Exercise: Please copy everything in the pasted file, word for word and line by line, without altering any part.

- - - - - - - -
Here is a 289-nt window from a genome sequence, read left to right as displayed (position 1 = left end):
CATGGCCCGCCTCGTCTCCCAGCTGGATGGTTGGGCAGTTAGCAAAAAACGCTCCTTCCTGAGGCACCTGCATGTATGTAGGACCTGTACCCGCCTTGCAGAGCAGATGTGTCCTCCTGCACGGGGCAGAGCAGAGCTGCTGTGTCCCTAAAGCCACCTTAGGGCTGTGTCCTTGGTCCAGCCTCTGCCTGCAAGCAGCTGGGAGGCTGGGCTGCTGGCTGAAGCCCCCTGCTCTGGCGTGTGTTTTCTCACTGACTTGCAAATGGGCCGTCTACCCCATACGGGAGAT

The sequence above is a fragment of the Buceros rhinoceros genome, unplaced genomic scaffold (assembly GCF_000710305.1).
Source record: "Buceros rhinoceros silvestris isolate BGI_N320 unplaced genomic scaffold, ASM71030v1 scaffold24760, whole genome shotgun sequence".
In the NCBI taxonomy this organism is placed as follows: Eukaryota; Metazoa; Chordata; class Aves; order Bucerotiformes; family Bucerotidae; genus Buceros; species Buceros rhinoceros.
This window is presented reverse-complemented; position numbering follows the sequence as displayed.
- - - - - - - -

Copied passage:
Here is a 289-nt window from a genome sequence, read left to right as displayed (position 1 = left end):
CATGGCCCGCCTCGTCTCCCAGCTGGATGGTTGGGCAGTTAGCAAAAAACGCTCCTTCCTGAGGCACCTGCATGTATGTAGGACCTGTACCCGCCTTGCAGAGCAGATGTGTCCTCCTGCACGGGGCAGAGCAGAGCTGCTGTGTCCCTAAAGCCACCTTAGGGCTGTGTCCTTGGTCCAGCCTCTGCCTGCAAGCAGCTGGGAGGCTGGGCTGCTGGCTGAAGCCCCCTGCTCTGGCGTGTGTTTTCTCACTGACTTGCAAATGGGCCGTCTACCCCATACGGGAGAT

The sequence above is a fragment of the Buceros rhinoceros genome, unplaced genomic scaffold (assembly GCF_000710305.1).
Source record: "Buceros rhinoceros silvestris isolate BGI_N320 unplaced genomic scaffold, ASM71030v1 scaffold24760, whole genome shotgun sequence".
In the NCBI taxonomy this organism is placed as follows: Eukaryota; Metazoa; Chordata; class Aves; order Bucerotiformes; family Bucerotidae; genus Buceros; species Buceros rhinoceros.
This window is presented reverse-complemented; position numbering follows the sequence as displayed.